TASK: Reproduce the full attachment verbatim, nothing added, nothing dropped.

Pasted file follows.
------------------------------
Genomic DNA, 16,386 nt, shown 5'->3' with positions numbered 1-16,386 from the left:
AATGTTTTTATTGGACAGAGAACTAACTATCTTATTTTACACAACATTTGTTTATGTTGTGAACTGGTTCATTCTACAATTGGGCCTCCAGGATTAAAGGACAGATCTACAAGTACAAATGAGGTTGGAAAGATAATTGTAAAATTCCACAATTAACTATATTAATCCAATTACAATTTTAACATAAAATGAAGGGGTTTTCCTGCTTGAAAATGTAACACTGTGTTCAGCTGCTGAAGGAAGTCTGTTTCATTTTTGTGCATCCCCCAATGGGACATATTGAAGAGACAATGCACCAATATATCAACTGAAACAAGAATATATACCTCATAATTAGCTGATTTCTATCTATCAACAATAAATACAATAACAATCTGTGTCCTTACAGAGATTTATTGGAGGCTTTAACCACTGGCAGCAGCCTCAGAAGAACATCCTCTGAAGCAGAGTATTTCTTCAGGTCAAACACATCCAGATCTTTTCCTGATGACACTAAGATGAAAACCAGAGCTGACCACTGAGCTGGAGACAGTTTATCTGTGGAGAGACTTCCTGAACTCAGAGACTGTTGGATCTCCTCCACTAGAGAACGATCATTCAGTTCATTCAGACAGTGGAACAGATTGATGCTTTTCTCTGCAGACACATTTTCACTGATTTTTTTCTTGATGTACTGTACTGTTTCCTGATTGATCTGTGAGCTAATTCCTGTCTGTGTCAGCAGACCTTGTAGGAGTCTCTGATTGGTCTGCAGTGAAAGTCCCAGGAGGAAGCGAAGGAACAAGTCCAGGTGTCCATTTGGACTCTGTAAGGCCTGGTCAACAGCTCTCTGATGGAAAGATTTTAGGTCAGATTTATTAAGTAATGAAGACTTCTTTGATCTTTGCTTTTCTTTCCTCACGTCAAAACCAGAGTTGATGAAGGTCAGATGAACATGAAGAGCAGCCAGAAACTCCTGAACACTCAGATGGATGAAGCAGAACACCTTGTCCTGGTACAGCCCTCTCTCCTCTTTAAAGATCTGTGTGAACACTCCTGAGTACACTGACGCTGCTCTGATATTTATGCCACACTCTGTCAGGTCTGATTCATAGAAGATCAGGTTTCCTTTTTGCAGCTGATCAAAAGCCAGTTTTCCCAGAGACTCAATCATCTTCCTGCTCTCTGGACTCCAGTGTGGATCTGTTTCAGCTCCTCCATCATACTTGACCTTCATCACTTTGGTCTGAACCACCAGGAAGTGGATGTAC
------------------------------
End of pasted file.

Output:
Genomic DNA, 16,386 nt, shown 5'->3' with positions numbered 1-16,386 from the left:
AATGTTTTTATTGGACAGAGAACTAACTATCTTATTTTACACAACATTTGTTTATGTTGTGAACTGGTTCATTCTACAATTGGGCCTCCAGGATTAAAGGACAGATCTACAAGTACAAATGAGGTTGGAAAGATAATTGTAAAATTCCACAATTAACTATATTAATCCAATTACAATTTTAACATAAAATGAAGGGGTTTTCCTGCTTGAAAATGTAACACTGTGTTCAGCTGCTGAAGGAAGTCTGTTTCATTTTTGTGCATCCCCCAATGGGACATATTGAAGAGACAATGCACCAATATATCAACTGAAACAAGAATATATACCTCATAATTAGCTGATTTCTATCTATCAACAATAAATACAATAACAATCTGTGTCCTTACAGAGATTTATTGGAGGCTTTAACCACTGGCAGCAGCCTCAGAAGAACATCCTCTGAAGCAGAGTATTTCTTCAGGTCAAACACATCCAGATCTTTTCCTGATGACACTAAGATGAAAACCAGAGCTGACCACTGAGCTGGAGACAGTTTATCTGTGGAGAGACTTCCTGAACTCAGAGACTGTTGGATCTCCTCCACTAGAGAACGATCATTCAGTTCATTCAGACAGTGGAACAGATTGATGCTTTTCTCTGCAGACACATTTTCACTGATTTTTTTCTTGATGTACTGTACTGTTTCCTGATTGATCTGTGAGCTAATTCCTGTCTGTGTCAGCAGACCTTGTAGGAGTCTCTGATTGGTCTGCAGTGAAAGTCCCAGGAGGAAGCGAAGGAACAAGTCCAGGTGTCCATTTGGACTCTGTAAGGCCTGGTCAACAGCTCTCTGATGGAAAGATTTTAGGTCAGATTTATTAAGTAATGAAGACTTCTTTGATCTTTGCTTTTCTTTCCTCACGTCAAAACCAGAGTTGATGAAGGTCAGATGAACATGAAGAGCAGCCAGAAACTCCTGAACACTCAGATGGATGAAGCAGAACACCTTGTCCTGGTACAGCCCTCTCTCCTCTTTAAAGATCTGTGTGAACACTCCTGAGTACACTGACGCTGCTCTGATATTTATGCCACACTCTGTCAGGTCTGATTCATAGAAGATCAGGTTTCCTTTTTGCAGCTGATCAAAAGCCAGTTTTCCCAGAGACTCAATCATCTTCCTGCTCTCTGGACTCCAGTGTGGATCTGTTTCAGCTCCTCCATCATACTTGACCTTCATCACTTTGGTCTGAACCACCAGGAAGTGGATGTAC